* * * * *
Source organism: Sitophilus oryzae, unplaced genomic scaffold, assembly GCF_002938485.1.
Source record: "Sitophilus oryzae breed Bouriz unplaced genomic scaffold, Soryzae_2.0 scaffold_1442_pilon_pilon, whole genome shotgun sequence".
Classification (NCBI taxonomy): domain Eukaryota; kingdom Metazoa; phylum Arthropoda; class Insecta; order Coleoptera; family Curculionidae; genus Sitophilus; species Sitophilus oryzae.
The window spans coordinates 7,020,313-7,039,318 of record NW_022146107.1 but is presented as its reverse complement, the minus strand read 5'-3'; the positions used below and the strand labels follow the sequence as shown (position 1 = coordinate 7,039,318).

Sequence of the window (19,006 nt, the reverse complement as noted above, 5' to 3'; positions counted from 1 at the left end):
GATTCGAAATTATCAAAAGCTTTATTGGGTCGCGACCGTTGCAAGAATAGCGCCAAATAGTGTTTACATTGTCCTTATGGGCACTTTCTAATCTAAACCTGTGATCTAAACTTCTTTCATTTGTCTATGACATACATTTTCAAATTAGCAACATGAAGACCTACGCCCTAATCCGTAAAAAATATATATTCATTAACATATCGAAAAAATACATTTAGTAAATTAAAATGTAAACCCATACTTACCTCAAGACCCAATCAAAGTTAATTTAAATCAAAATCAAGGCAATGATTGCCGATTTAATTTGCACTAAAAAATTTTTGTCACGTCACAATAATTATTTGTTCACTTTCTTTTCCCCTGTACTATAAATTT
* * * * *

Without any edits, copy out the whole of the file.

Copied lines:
Source organism: Sitophilus oryzae, unplaced genomic scaffold, assembly GCF_002938485.1.
Source record: "Sitophilus oryzae breed Bouriz unplaced genomic scaffold, Soryzae_2.0 scaffold_1442_pilon_pilon, whole genome shotgun sequence".
Classification (NCBI taxonomy): domain Eukaryota; kingdom Metazoa; phylum Arthropoda; class Insecta; order Coleoptera; family Curculionidae; genus Sitophilus; species Sitophilus oryzae.
The window spans coordinates 7,020,313-7,039,318 of record NW_022146107.1 but is presented as its reverse complement, the minus strand read 5'-3'; the positions used below and the strand labels follow the sequence as shown (position 1 = coordinate 7,039,318).

Sequence of the window (19,006 nt, the reverse complement as noted above, 5' to 3'; positions counted from 1 at the left end):
GATTCGAAATTATCAAAAGCTTTATTGGGTCGCGACCGTTGCAAGAATAGCGCCAAATAGTGTTTACATTGTCCTTATGGGCACTTTCTAATCTAAACCTGTGATCTAAACTTCTTTCATTTGTCTATGACATACATTTTCAAATTAGCAACATGAAGACCTACGCCCTAATCCGTAAAAAATATATATTCATTAACATATCGAAAAAATACATTTAGTAAATTAAAATGTAAACCCATACTTACCTCAAGACCCAATCAAAGTTAATTTAAATCAAAATCAAGGCAATGATTGCCGATTTAATTTGCACTAAAAAATTTTTGTCACGTCACAATAATTATTTGTTCACTTTCTTTTCCCCTGTACTATAAATTT